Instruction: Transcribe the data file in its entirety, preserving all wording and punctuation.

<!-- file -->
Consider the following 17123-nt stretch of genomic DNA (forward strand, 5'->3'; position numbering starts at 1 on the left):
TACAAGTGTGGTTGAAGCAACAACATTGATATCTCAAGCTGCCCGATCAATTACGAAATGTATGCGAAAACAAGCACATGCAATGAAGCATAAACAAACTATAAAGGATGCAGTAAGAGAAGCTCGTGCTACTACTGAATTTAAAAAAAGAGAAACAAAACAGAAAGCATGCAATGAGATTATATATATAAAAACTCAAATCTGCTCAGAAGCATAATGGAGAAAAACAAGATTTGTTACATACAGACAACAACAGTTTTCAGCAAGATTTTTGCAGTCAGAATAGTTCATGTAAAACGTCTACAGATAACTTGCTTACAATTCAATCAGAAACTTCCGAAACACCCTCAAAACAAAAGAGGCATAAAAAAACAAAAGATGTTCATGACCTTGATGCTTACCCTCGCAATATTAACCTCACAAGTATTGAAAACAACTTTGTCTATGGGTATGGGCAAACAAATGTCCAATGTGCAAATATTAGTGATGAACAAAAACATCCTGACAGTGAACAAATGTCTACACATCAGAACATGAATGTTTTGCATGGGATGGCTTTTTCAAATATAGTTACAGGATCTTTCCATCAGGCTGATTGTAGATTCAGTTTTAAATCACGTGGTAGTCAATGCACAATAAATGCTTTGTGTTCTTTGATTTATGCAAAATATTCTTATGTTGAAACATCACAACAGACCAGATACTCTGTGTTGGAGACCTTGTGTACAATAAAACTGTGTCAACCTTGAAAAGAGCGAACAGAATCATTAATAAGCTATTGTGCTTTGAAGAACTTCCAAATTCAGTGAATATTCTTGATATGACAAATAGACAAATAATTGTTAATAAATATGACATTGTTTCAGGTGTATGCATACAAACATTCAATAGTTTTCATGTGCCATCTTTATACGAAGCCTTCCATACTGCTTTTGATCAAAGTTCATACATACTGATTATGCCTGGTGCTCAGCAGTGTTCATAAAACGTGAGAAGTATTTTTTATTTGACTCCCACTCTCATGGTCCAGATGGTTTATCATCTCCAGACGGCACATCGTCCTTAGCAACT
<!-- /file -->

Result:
Consider the following 17123-nt stretch of genomic DNA (forward strand, 5'->3'; position numbering starts at 1 on the left):
TACAAGTGTGGTTGAAGCAACAACATTGATATCTCAAGCTGCCCGATCAATTACGAAATGTATGCGAAAACAAGCACATGCAATGAAGCATAAACAAACTATAAAGGATGCAGTAAGAGAAGCTCGTGCTACTACTGAATTTAAAAAAAGAGAAACAAAACAGAAAGCATGCAATGAGATTATATATATAAAAACTCAAATCTGCTCAGAAGCATAATGGAGAAAAACAAGATTTGTTACATACAGACAACAACAGTTTTCAGCAAGATTTTTGCAGTCAGAATAGTTCATGTAAAACGTCTACAGATAACTTGCTTACAATTCAATCAGAAACTTCCGAAACACCCTCAAAACAAAAGAGGCATAAAAAAACAAAAGATGTTCATGACCTTGATGCTTACCCTCGCAATATTAACCTCACAAGTATTGAAAACAACTTTGTCTATGGGTATGGGCAAACAAATGTCCAATGTGCAAATATTAGTGATGAACAAAAACATCCTGACAGTGAACAAATGTCTACACATCAGAACATGAATGTTTTGCATGGGATGGCTTTTTCAAATATAGTTACAGGATCTTTCCATCAGGCTGATTGTAGATTCAGTTTTAAATCACGTGGTAGTCAATGCACAATAAATGCTTTGTGTTCTTTGATTTATGCAAAATATTCTTATGTTGAAACATCACAACAGACCAGATACTCTGTGTTGGAGACCTTGTGTACAATAAAACTGTGTCAACCTTGAAAAGAGCGAACAGAATCATTAATAAGCTATTGTGCTTTGAAGAACTTCCAAATTCAGTGAATATTCTTGATATGACAAATAGACAAATAATTGTTAATAAATATGACATTGTTTCAGGTGTATGCATACAAACATTCAATAGTTTTCATGTGCCATCTTTATACGAAGCCTTCCATACTGCTTTTGATCAAAGTTCATACATACTGATTATGCCTGGTGCTCAGCAGTGTTCATAAAACGTGAGAAGTATTTTTTATTTGACTCCCACTCTCATGGTCCAGATGGTTTATCATCTCCAGACGGCACATCGTCCTTAGCAACT